A Tale of Two Cities

I’m going to be honest, I don’t really understand most technology. The social awkwardness I feel going into a new restaurant where pretentious waiters refuse to explain a strange new way of dining or going to a gig where I am not personal friends with the band and everyone stares at you with that ‘you didn’t go to school/college/university/work with us – who the hell are you’ suspicion extends to cyber etiquette. I feel slightly like I’m taking a shit in someone’s back garden. It’s just that the need to find out if I can still mould ideas into coherent sentences is greater.

As the previous admission of social awkwardness may suggest, I am not always the most adventurous or confident of people and am usually in awe of the new. This has had to change; I upped sticks from Glasgow to Mexico City. Actually, my limited (despite the smugness I feel in class when I understand almost all of what’s going on) spanish has been a great help on this front; I won’t notice when people think I’m being an idiot (also, ‘idiot’ is easily synonymous with ‘foreign’ in this context). Having said that, people tend to smile and be a lot friendlier here. You go into a shop and stumble over your previously prepared statement and the assistants gibber back to you at an incomprehensible speed. ‘Lo siento,   solo hablo un poco español. ¿Puede habla mas despacio, por favor?’ does not slow them down, but it also doesn’t stop the smiling. I have worked with people back home who would be ready to punch someone for tripping over english when there’s a large queue behind them. Thus far I’ve only seen one gloomy bitch (in Superama) and a couple of truly unhelpful folk (at the pharmacy in Mega).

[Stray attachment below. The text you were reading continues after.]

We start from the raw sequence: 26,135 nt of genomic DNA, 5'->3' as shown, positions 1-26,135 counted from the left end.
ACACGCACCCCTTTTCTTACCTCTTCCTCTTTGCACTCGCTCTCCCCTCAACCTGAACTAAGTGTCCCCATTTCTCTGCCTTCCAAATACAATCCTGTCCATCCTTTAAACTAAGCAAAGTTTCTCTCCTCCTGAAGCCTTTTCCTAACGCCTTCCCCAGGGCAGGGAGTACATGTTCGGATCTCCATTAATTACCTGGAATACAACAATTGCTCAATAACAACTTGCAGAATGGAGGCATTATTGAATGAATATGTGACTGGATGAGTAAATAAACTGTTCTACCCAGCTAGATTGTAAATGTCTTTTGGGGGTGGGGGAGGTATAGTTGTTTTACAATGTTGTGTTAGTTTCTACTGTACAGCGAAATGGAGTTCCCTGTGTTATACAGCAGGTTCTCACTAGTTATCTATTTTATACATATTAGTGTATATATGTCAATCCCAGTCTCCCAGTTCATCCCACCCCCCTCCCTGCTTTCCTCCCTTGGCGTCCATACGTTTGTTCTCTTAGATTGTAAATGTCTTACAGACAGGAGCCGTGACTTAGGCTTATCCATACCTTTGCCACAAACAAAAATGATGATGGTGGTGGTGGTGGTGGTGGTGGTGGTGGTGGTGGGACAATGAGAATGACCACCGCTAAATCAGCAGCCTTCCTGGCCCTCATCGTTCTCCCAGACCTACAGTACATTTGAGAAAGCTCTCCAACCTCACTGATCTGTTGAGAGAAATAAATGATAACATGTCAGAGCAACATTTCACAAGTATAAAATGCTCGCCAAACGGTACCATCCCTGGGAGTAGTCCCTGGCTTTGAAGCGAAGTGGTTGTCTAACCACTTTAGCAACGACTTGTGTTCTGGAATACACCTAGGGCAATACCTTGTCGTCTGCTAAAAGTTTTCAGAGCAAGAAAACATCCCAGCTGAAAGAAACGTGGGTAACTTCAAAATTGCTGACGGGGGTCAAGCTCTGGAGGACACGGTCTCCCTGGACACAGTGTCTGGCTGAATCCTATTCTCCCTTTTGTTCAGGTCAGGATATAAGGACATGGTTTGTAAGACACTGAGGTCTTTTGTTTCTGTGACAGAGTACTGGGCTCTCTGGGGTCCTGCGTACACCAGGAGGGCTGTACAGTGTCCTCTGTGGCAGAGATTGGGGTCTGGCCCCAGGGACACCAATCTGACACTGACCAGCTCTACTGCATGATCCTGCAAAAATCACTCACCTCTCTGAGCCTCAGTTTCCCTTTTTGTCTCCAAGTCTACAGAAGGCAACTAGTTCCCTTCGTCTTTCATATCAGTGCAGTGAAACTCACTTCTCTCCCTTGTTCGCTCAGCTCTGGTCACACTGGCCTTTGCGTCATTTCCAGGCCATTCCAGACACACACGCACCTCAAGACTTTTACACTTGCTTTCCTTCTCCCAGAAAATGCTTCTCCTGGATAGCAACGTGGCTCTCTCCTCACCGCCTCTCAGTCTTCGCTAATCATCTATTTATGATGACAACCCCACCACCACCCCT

When I was back in Glasgow a couple of weeks ago the grey unfriendliest felt overwhelming. We’re known for being pretty damn friendly in UK terms but it fell so short of here. Folk in my close would desperately scurry up to their door if they heard the sound of another person’s footsteps; in my building here I would surprised if I saw someone and they *didn’t* say buenos días or buenas tardes/noches (there were only 4 floors in my close; 10 floors in the building here).

Now, I am not saying that I can sum up an entire people from the way some folks’ faces are arranged. ‘One may smile and smile and be a villain’ after all. I have seen enough corruption and backstabbing from said smiling villains first hand myself (never mind all the stuff I’ve read, particularly during election time) to have a bit of a growing suspicion. There seems to be a greater emphasis on show here – if you’re in a couple and not groping each other constantly it is assumed you hate each other. I’d like to know what’s under all of that, but I doubt I ever will really.

I doubt I will ever know most of this city and that is something that I love about this place. Having worked in almost every library in Glasgow I feel like I know the place pretty well. I feel like I’ve been to most of the places. I feel like I understand most of the people. Here I don’t have a clue and I constantly feel like there’s so much more to see and experience. A lot of it isn’t good, but as a devotee to the idea that I’m a child of Marx and Coca Cola I love the contrasts.